Piggy's Evacuation

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The novel Lord of the Flies is written by William Golding shortly after the end of World War II. Golding tells us about a group of English boys who are stranded on an island during this horrifying time. They discover that the island is inhabited and therefore, attempt to create their own society in order to sort things out while waiting for rescue. As time passes by, things begin to get out of control, because they are extremely young and also have no adult supervision. In the end, although they are rescued, everything is in vain since they have lost most of the important things in life including their civilized way of life. The event clearly shows that children are not innocent as they look, and they can definitely be savages when they aren't…show more content…
The boys all escaped the plane safely and landed on an island. Ralph, a “boy with fair hair” and a short “fat” (Golding 7) boy, Piggy meet on a beach. They find a conch and Piggy knows exactly how it's used. Ralph assumed it was a stone, but Piggy informed him that it was a shell, and showed him how it use it. Ralph “laid the small end of the shell against his mouth and blew” (Golding 16). When he blew the conch, they saw the “darkness” (Golding 18) flow through the mist of the beach. A clique of other boys dressed in “eccentric clothing” (Golding 19) troop in single file lines. The young boys all gather and their actions reflect an organized society. With no adults around, they attempt to establish leadership. As a group they held a meeting, choosing Ralph as the chief and Jack as the leader in charge of the choir. Ralph told Jack that the choir belongs to him and that they could be the hunters, making sure everything is all in order. Both Jack and Ralph, and also Simon go hunting for food, but when given the chance, Jack couldn't do it. He was afraid because of his domestic…show more content…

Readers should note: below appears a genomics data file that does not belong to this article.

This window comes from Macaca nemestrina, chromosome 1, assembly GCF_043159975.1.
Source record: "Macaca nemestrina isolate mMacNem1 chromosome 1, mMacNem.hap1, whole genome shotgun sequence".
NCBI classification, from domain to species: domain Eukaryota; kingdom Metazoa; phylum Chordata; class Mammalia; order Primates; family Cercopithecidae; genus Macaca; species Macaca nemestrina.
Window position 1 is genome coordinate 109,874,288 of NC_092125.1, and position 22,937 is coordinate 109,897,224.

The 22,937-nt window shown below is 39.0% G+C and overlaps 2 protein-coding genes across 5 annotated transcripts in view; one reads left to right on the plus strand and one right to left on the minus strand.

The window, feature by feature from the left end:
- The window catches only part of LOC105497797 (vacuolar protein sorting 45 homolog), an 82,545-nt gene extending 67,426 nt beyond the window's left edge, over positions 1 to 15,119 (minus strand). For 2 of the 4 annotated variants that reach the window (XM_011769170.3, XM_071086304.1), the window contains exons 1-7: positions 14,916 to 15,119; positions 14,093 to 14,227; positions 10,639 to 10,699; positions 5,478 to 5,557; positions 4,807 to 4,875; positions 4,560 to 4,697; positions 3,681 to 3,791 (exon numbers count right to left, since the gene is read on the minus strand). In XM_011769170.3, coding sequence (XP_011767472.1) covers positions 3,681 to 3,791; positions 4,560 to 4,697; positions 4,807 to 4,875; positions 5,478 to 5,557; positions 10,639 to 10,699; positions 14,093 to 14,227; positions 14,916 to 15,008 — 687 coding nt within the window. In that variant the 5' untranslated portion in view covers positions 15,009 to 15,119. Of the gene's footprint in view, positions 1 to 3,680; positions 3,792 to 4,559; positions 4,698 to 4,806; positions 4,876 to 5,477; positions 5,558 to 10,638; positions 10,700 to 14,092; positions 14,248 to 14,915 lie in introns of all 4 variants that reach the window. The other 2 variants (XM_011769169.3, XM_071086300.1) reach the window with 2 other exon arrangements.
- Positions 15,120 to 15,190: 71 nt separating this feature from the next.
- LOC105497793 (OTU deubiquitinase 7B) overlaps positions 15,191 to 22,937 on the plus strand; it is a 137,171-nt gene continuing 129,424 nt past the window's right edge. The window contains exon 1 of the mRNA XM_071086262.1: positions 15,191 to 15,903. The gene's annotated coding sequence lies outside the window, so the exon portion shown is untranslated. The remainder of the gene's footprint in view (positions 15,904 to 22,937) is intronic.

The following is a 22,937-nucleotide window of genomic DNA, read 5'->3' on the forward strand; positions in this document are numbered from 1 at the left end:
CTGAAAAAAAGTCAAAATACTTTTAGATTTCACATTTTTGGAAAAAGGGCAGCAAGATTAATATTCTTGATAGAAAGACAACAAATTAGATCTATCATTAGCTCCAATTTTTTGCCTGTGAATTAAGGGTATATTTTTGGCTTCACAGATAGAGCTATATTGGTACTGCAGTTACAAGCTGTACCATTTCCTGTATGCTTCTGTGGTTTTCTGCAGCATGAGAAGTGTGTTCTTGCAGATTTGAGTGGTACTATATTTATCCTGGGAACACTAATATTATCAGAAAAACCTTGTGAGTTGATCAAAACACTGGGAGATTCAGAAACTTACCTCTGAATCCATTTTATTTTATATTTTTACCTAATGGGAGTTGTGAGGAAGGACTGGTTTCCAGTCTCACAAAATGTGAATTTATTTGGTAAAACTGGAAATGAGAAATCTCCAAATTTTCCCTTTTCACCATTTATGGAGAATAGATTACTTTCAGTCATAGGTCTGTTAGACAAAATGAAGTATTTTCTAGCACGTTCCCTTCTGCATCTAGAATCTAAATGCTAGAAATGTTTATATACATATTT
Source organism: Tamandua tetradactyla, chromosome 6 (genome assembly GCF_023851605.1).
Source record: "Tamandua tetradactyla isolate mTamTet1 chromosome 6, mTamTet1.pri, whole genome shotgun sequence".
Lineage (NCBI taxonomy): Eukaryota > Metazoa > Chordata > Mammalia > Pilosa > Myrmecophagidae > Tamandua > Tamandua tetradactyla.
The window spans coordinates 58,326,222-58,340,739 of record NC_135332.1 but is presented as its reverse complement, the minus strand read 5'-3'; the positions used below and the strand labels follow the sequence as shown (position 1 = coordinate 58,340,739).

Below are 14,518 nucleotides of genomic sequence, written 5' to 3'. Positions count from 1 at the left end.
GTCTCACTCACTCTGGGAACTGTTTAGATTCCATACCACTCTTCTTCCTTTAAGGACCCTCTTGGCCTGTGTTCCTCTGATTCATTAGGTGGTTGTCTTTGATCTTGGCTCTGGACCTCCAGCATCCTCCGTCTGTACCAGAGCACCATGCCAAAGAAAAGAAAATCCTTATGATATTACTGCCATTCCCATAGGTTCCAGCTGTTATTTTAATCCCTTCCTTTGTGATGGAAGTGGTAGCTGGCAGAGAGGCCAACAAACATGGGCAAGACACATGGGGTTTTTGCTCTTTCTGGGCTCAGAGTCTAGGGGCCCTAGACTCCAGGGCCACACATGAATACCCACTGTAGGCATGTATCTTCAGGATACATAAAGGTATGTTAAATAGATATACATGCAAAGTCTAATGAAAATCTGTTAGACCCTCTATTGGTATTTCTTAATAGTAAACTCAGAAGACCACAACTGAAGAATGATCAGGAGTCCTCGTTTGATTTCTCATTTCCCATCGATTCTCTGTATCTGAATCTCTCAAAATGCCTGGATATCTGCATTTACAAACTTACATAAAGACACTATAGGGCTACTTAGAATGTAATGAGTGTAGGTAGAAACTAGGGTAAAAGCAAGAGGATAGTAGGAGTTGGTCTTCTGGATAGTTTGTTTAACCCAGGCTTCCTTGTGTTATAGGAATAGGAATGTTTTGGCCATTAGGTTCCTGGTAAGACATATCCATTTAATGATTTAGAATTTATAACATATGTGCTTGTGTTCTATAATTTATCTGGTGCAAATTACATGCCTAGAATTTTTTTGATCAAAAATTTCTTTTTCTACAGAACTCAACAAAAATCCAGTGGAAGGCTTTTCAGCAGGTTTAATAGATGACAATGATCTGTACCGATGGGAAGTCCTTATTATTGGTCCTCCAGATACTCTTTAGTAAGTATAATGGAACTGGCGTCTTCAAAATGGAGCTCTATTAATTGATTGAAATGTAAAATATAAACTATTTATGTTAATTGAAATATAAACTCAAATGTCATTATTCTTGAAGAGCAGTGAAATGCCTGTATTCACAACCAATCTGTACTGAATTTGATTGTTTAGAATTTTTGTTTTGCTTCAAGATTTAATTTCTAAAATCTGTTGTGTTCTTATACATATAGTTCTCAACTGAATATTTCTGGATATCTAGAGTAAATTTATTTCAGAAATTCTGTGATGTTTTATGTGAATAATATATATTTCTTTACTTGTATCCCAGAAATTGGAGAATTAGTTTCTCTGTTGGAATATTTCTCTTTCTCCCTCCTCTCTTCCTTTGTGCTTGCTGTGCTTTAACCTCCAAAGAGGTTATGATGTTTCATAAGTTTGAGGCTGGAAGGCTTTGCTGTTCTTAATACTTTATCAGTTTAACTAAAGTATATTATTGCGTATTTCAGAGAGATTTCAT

Reminding everyone “[they] needed to get things straight” (Golding 79) and civil in order to survive being on the island. He mentions how important the fire was but none of the littluns didn't seem to understand his point. Jack rudely begins to shout out, without having the conch. Then when Piggy is handed the conch for a chance to speak, Jack decides to violently snatch it away from him. “Ralph pushed between them and got a thump on the chest. He wrestled the conch from someone and sat down breathlessly” (Golding 90). The next morning, the young boys heard a bunch of chaos going on in the sky. Simon takes a glimpse at the top of the mountain where he saw a “beastie” (Golding 36). They begin to hunt for this beast and mistake it for a boar. In reality there is no beast on the island, “[it] cannot be hunted because it is within” (Rosenfield 10). Simon is so afraid he paints this image in his mind that there is a beast out to get them. The boys hunt for some more food. Yelling “Kill the pig! Cut his throat! Kill the pig! Bash him in!” (Golding 114), they march around the woods looking for swine. The more the boys hunt “their behavior becomes more frenzied, more cruel” (Rosenfield 8), which shows that

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